In the past fifteen years, certain schools have become more identified with a single tragic event, than for all of their good and accomplishments: Columbine, Virginia Tech, and now Sandy Hook. I don’t have to explain what happened in those locations—you already know. There are others—at least seven major school shootings and approximately 200 school shootings of any kind since 1997.
When I sat at my laptop this morning prepared to write about this, a thought popped in my head, which for some reason didn’t occur to me yesterday. The lost children in Newtown were between the ages of five and ten. My loving, goodhearted nephew is nine. What if this had happened to him? What would I be prepared to do?
After I fought through the tears, I didn’t come up with any reasonable answers to those questions. My only thought was I’d want the shooter to survive so that I could personally tear …
Perhaps it’s best not to get into that. Besides, what good would more violence do? Even if only hypothetical.
And being that the shooter took his own life, yet again, the family and friends of the victims are left lost. They can’t get the answers to the questions they have. Why? Why did you commit such an evil act? Why did you rip my baby from my life?
My heart goes out to all of the victim’s loved ones. May God give them the strength and courage they need to face each new day.
To say that the tragedy in Columbine back in 1999 was over-sensationalized by the media is an understatement. I believe how they descended upon the once peaceful town of Littleton, Colorado like vultures on roadside kill was detestable. There was not a stone left unturned. The lives of the victims’ families should not have been turned inside out and broadcast to the world like that. At least not in my opinion.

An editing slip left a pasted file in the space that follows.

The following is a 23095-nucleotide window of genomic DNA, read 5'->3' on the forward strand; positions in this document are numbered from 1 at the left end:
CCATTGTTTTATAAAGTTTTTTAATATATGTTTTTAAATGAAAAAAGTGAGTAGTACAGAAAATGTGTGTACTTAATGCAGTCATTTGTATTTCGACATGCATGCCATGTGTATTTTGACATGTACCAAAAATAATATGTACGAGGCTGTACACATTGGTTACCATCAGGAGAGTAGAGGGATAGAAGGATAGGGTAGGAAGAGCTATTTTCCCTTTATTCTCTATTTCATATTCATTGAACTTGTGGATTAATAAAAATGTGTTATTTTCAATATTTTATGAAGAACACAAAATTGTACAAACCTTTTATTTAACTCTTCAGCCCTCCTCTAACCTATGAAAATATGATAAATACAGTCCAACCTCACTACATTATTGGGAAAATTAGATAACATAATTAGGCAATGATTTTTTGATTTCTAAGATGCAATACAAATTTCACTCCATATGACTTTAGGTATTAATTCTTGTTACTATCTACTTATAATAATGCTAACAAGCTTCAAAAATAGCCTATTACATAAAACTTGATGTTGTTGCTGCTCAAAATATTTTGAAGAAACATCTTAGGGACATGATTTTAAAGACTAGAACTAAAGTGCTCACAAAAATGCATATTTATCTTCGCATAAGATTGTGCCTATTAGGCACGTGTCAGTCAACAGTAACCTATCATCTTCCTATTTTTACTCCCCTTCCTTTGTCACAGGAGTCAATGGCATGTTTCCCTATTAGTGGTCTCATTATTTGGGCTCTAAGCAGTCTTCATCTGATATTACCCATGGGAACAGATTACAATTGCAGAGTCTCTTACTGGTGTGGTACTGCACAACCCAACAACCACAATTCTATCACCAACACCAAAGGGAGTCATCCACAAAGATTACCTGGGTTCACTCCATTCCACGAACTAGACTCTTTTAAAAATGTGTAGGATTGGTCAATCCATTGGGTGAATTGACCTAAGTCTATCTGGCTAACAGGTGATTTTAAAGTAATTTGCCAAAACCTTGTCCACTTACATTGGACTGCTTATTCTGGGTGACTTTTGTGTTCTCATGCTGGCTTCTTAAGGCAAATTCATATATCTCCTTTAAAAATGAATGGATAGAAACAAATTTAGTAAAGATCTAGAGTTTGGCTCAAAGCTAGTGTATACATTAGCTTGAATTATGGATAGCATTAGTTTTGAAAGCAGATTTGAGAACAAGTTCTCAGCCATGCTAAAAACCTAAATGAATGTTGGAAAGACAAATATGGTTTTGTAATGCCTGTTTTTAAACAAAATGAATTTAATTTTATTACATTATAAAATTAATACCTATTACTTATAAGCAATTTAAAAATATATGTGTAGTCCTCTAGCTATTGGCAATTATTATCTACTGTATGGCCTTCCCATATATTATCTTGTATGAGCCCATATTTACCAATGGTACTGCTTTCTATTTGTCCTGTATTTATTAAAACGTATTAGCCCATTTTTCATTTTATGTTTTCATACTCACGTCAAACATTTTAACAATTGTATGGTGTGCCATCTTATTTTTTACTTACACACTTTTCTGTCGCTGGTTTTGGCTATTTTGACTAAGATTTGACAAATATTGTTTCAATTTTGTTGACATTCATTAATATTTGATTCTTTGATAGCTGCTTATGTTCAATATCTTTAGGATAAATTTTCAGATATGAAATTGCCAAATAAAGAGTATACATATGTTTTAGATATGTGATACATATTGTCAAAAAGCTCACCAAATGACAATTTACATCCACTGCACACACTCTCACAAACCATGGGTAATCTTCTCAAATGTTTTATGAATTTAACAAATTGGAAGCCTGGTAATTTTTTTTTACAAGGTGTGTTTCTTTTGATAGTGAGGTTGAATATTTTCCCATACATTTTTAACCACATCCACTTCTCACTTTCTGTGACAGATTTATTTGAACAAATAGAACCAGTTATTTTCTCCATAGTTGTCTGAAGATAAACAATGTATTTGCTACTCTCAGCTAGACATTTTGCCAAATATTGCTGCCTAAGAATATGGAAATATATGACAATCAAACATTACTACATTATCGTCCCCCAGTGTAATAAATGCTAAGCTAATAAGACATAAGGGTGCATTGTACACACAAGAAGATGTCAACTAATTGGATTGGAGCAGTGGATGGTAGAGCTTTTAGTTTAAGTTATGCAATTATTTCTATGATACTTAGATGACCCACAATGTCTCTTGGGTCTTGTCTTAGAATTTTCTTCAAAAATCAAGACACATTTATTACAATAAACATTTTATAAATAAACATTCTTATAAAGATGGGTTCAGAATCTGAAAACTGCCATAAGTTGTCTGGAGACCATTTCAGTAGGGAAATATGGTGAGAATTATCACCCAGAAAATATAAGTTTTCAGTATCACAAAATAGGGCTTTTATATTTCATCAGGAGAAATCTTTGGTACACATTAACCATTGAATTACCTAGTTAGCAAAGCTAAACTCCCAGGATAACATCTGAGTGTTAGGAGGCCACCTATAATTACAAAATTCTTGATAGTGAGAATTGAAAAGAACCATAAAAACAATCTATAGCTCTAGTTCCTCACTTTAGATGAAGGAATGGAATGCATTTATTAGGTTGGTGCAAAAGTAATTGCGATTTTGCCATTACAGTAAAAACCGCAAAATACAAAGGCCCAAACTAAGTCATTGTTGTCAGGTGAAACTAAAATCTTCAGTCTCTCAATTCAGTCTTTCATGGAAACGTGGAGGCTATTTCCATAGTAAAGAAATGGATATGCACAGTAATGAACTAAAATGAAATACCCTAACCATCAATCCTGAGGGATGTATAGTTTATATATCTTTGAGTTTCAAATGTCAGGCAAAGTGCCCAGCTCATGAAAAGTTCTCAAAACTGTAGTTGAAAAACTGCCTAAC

I believe that Columbine was a big part of why I stopped watching the news and reading the newspaper as much as I used to. That may be why I only heard about what happened in Newtown, Connecticut from an email by a family member. After that, I read about what had happened online, but stayed away from watching the news. Instead, I observed people’s reactions via Facebook. There were many passionate and heated discussions about what happened and different viewpoints on what could have caused another horrific shooting.
There were people pointing at violent video games as the culprit. Others untreated mental illness. Some insisted that we need to ban guns or provide better security for our school systems. And all these points may have some validity and can be argued by both sides until people are blue in the face. But when looking at solutions based on those issues, isn’t that the same as trying to cure a disease by addressing the symptoms, and not the disease itself?
I think that some people on Facebook hit the nail on the head—it’s a major downward change in family and societal values through recent generations that have allowed for the development of these psychopaths.
This theory reminded me of a passage in Flight From Fear, the Holocaust memoir, which I ghostwrote for Rabbi Samuel Cywiak:
The environment was already set for Hitler and the Nazis to come in and do horrific things to us.
Rabbi Cywiak is referring to the terrible anti-Semitism that had existed throughout Europe prior to the start of the Holocaust. Without it, Rabbi Cywiak believes, Adolf Hitler and the Nazis wouldn’t have had the inside assistance they needed to carry out his Master Plan.